A bin is a garbage or trashcan, in the UK.

There are no bins in the tube stations because they were used for IRA bomb attacks back in the 70s and 80s, in the UK.

✓Potatos are tatties, in the UK.

✓The tele is TB, in the UK.

The wireless is the radio, in the UK.

✓Phone boxes are public phone booths, in the UK.

A spanner is a wrench, in the UK.

You have to turn on a switch to turn on the electricity on all the plugs, in the UK.

There are no toaster ovens, in the UK.

Much of prime-time TV programs are educational, but they do show a number of comedy sitcoms that run for a few months in a series, such as ‘Little Britain’, ‘The Mighty Boosch’, ‘Peep Show’, ‘Spaced’ and ‘Catastrophe’, in the UK.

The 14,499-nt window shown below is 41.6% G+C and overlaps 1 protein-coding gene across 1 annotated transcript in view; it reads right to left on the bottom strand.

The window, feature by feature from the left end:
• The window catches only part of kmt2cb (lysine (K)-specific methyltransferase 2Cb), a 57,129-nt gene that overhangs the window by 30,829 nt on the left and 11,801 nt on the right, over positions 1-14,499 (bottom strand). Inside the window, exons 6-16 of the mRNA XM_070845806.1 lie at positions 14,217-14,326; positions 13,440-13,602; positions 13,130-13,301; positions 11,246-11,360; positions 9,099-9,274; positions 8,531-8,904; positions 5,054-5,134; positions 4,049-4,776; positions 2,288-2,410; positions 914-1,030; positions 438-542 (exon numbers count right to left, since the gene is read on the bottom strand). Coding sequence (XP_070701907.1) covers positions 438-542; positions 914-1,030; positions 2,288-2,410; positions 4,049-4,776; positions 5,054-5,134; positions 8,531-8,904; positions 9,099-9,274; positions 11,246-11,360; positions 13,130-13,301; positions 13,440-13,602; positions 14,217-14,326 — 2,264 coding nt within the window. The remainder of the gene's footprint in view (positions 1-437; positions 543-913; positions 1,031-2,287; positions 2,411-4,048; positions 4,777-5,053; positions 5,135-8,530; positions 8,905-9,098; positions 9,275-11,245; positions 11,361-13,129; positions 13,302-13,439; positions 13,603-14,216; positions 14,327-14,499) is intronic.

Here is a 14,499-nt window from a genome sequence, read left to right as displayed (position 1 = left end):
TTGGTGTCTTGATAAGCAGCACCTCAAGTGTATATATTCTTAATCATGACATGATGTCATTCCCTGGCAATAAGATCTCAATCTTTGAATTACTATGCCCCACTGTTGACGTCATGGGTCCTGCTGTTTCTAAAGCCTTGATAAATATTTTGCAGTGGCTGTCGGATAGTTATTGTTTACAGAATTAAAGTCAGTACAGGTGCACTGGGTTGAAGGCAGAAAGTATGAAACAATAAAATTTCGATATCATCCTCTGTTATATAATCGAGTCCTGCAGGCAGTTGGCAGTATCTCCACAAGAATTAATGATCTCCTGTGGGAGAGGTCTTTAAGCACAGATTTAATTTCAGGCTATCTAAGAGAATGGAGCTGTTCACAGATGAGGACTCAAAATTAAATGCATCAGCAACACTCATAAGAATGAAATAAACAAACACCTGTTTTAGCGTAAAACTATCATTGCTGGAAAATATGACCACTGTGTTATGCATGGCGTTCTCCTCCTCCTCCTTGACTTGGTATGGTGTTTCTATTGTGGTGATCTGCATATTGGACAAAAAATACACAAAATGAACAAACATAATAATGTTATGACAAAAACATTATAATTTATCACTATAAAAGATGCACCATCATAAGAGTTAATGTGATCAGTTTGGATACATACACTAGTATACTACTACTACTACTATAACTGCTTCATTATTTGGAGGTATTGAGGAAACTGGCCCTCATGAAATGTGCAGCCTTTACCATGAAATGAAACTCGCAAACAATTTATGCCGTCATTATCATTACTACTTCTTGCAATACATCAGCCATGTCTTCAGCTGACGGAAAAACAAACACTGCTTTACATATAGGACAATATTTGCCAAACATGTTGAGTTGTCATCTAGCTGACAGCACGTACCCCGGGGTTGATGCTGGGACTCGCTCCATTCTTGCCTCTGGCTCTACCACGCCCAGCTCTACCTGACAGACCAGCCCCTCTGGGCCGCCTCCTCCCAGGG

Cheese on toast is melted cheese on toast and it is popular to put Branston Pickle on top of it, in the UK.

Branston Pickle is a kind of tangy spread made from vegetables and pickled in a vinegar sauce, in the UK.

Most pickles sold are called gherkins and they are usually sweet, in the UK.

Sleeping rough is when someone is homeless and has to sleep on the street, in the UK.

There are endless funny place and street names all over the UK, like Crouch End, Cockfosters, and Swallow Passage.

Your butt is your arse or your bum, or your ass, and you often “can’t be arsed” to do something which means you can’t be bothered, in the UK.

If you “chat someone up” you are trying to pick them up, in the UK.

If you “fancy” someone, you like them, in the UK.

When you “take a shine” to something or someone, you like them, in the UK.

When something is “moreish” you want more of it, in the UK.

When something is “samey” it is boring and the same as other things, in the UK.